As we filled container after container with diesel, we could begin to see the bottom of the tank. I used a scotch bright pad to scrub the bottom and sides while there was still some fuel in the tank to loosen any reachable grunge and then pump it out. While we were getting some solids during the whole process, we never saw the horrifying clumps of goo like we did at the beginning of this project. I should also add that I had added Star Tron Tank cleaner to the fuel and let it slosh around in there for a day or so to help loosen the crud from the the tank walls. I have been using the Star Tron Enzyme Fuel Treatemnet on Galapagos since we bought her.
Using a length of Pex tubing left over from re-plumbing the boat, I was able to reach most of the tank’s corners where debris likes to collect and suck it up.
After pulling 40 gallons of fuel out of the tank and cleaning it as best we could, we were ready to put the fuel back in the tank. Using our Baja filter again, we siphoned the fuel from our fuel cans back into the tank. We also used those same containers to buy more fuel from a nearby Pemex station and ferry it to the boat. Right now we have about 80 gallons of fuel aboard, enough to last us a few months. Being able to refuel the boat in this way gives us greater flexibiltiy and we can take our time and filter the fuel without feeling rushed at the fuel dock.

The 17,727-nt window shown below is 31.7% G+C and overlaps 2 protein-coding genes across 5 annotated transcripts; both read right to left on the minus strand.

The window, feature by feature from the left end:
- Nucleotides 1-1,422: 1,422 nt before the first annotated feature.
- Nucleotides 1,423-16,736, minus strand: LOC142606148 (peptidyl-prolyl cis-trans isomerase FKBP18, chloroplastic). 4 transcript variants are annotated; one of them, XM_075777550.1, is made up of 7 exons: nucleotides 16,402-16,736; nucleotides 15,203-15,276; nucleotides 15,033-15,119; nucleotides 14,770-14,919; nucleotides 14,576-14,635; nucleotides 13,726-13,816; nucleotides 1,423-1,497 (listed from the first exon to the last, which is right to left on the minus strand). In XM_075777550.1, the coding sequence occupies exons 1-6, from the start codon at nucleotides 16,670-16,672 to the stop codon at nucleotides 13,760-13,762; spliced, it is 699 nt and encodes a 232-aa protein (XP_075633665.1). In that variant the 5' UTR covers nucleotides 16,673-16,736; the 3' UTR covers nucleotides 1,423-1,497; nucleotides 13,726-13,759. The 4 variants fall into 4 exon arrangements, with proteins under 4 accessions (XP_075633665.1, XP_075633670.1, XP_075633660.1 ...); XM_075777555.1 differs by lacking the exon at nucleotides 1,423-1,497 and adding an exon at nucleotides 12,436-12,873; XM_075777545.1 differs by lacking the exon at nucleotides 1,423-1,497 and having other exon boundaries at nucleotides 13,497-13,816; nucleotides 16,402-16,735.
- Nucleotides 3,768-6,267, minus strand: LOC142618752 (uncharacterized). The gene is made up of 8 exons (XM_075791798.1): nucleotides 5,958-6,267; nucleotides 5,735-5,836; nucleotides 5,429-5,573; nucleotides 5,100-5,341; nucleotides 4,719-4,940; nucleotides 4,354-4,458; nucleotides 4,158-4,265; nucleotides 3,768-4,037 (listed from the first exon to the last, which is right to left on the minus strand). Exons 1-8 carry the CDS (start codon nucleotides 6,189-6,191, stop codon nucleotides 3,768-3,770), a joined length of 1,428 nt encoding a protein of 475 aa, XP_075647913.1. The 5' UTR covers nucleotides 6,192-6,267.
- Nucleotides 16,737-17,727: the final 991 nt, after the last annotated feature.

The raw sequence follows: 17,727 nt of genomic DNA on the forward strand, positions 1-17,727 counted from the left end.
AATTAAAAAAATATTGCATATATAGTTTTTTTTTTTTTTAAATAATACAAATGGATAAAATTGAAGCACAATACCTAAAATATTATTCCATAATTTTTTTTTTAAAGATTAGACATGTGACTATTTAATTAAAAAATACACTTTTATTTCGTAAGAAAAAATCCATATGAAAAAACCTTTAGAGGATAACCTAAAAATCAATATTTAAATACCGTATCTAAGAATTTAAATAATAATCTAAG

Along with our fuel polishing project, I changed the Racor primary fuel filters, and engine’s secondary filter. At this point I think we are protecting our precious Beta Marine engine better than most boats. We have never had the engine shut down because of a clogged filter and, Lord willing, we never will.